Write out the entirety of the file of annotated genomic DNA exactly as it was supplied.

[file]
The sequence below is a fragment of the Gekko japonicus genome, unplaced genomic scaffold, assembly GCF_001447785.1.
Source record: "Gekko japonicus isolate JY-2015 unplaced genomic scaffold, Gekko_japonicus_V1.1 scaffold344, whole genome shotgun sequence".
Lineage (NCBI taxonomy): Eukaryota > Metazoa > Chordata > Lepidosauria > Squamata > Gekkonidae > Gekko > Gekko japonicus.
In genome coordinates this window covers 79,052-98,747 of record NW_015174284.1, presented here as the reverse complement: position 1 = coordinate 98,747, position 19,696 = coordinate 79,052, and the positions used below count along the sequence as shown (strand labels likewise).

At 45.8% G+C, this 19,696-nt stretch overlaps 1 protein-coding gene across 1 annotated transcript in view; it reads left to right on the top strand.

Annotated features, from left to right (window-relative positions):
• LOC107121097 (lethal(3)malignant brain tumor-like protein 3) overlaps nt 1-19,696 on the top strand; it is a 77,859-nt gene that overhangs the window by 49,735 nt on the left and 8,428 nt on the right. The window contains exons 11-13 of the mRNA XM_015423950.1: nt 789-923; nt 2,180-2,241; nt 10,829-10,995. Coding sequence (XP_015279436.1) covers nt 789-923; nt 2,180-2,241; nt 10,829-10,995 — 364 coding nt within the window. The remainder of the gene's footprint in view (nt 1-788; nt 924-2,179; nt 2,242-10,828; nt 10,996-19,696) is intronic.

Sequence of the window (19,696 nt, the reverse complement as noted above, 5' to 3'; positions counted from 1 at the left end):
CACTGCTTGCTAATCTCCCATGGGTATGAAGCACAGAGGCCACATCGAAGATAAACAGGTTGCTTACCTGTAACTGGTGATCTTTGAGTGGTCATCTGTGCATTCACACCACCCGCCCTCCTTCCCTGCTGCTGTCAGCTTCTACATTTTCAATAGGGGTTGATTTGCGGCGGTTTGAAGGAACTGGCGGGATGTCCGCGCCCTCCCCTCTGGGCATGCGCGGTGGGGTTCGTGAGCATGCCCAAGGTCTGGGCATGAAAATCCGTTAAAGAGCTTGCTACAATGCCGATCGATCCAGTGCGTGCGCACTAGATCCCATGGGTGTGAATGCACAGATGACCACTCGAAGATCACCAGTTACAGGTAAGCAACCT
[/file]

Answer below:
The sequence below is a fragment of the Gekko japonicus genome, unplaced genomic scaffold, assembly GCF_001447785.1.
Source record: "Gekko japonicus isolate JY-2015 unplaced genomic scaffold, Gekko_japonicus_V1.1 scaffold344, whole genome shotgun sequence".
Lineage (NCBI taxonomy): Eukaryota > Metazoa > Chordata > Lepidosauria > Squamata > Gekkonidae > Gekko > Gekko japonicus.
In genome coordinates this window covers 79,052-98,747 of record NW_015174284.1, presented here as the reverse complement: position 1 = coordinate 98,747, position 19,696 = coordinate 79,052, and the positions used below count along the sequence as shown (strand labels likewise).

At 45.8% G+C, this 19,696-nt stretch overlaps 1 protein-coding gene across 1 annotated transcript in view; it reads left to right on the top strand.

Annotated features, from left to right (window-relative positions):
• LOC107121097 (lethal(3)malignant brain tumor-like protein 3) overlaps nt 1-19,696 on the top strand; it is a 77,859-nt gene that overhangs the window by 49,735 nt on the left and 8,428 nt on the right. The window contains exons 11-13 of the mRNA XM_015423950.1: nt 789-923; nt 2,180-2,241; nt 10,829-10,995. Coding sequence (XP_015279436.1) covers nt 789-923; nt 2,180-2,241; nt 10,829-10,995 — 364 coding nt within the window. The remainder of the gene's footprint in view (nt 1-788; nt 924-2,179; nt 2,242-10,828; nt 10,996-19,696) is intronic.

Sequence of the window (19,696 nt, the reverse complement as noted above, 5' to 3'; positions counted from 1 at the left end):
CACTGCTTGCTAATCTCCCATGGGTATGAAGCACAGAGGCCACATCGAAGATAAACAGGTTGCTTACCTGTAACTGGTGATCTTTGAGTGGTCATCTGTGCATTCACACCACCCGCCCTCCTTCCCTGCTGCTGTCAGCTTCTACATTTTCAATAGGGGTTGATTTGCGGCGGTTTGAAGGAACTGGCGGGATGTCCGCGCCCTCCCCTCTGGGCATGCGCGGTGGGGTTCGTGAGCATGCCCAAGGTCTGGGCATGAAAATCCGTTAAAGAGCTTGCTACAATGCCGATCGATCCAGTGCGTGCGCACTAGATCCCATGGGTGTGAATGCACAGATGACCACTCGAAGATCACCAGTTACAGGTAAGCAACCT